06/30/2009. Remarks by Kees Kort: "The Siemens-Schuckert R.VIII, designed by the brothers Franz and Bruno Steffen, was the last Riesen Flugzeug (giant aeroplane) built by the Siemens-Schuckertwerke GmbH at Siemensstadt, near Berlin, Germany. Design studies on this machine started in November 1916, but eventually the machine was rolled out of the factory March 1, 1919.
This machine was the largest built up to this time, as indicated by these wing parts, with a span of 157 ft 5.8 in (48 m) and an empty weight of 23,149 lb (10,500 kg). Just as the previous Siemens-Schuckert R-types the engines were buried in the fuselage, in this extreme case six 300 hp Basse & Selve BuS.IVa engines. Via a complex combination of gear boxes and outrigger shafts, two two-bladed tractor propellers and two four-bladed pusher propellers were driven.
As Siemens-Schuckert had no experience with the design and building of such an enormous machine, a complete wooden mockup was made of which photos exist dated April 1917. As all big projects, it took much longer than planned to construct the machine and the end bill was much higher, actually 850,000 Mark.
Engine tests of the R.VIII started in June 1919, but fate struck before it ever flew as on June 6 one of the four-bladed pusher propellers disintegrated during engine tests, severely damaging the aircraft. The upper port wing and the propeller support collapsed. The German government did not want to bear the cost of reconstruction of the machine, so the aircraft was cancelled.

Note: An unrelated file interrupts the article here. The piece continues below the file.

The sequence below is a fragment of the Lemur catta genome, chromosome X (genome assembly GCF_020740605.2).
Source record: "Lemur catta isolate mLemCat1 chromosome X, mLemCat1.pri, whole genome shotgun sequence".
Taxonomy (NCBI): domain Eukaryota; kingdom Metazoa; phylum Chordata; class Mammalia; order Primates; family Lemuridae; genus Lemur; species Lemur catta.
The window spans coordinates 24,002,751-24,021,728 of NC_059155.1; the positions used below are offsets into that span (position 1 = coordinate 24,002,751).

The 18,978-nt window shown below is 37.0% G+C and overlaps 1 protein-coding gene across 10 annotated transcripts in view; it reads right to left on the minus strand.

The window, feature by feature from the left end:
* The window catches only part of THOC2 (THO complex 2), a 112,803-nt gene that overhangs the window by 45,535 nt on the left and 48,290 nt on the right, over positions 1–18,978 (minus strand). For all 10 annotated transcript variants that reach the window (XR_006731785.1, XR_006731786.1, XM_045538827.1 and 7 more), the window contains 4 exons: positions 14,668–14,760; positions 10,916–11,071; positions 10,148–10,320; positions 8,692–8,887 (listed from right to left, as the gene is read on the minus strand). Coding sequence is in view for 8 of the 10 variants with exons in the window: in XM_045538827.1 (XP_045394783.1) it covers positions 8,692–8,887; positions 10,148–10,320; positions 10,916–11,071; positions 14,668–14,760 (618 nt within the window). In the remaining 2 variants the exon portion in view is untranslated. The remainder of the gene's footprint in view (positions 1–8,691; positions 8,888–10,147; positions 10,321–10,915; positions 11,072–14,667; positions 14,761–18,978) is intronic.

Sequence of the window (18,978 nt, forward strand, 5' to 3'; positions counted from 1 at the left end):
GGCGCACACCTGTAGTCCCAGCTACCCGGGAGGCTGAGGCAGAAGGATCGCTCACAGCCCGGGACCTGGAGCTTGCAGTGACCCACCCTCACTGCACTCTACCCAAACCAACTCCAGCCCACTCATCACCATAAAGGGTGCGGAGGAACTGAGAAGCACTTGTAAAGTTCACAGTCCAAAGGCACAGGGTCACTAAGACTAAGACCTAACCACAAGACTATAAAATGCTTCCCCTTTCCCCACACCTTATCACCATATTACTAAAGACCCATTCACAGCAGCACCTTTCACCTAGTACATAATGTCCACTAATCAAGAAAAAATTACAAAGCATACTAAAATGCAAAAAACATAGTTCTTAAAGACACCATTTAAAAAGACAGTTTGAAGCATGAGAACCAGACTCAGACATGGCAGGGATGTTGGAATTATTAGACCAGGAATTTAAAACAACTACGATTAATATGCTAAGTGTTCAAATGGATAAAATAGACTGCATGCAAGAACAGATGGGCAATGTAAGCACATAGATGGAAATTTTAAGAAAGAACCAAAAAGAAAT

It is often thought that all aircraft construction in Germany ended at the Armistice date (November 11, 1918), but that was not the case. Large factories could not shut down immediately and lay off their complete work force, which would surely result in social unrest. So with allied consent production was sanctioned in several cases.
Technically the R.VIII was the limit what could be constructed in wood, German engineers were already designing projects for all-metal giant bombers sometimes monoplanes. As this machine was so big, flying it needed special measures to make it possible for the pilots to fly it. The machine was fitted with a new invention of Anton Flettner, patented, which were servo-controls or trim-tabs. The eight-wheel landing gear mounted under the wings had no rubber tires, due to shortages in rubber wire wheels were used with wooden rims bound with steel bands."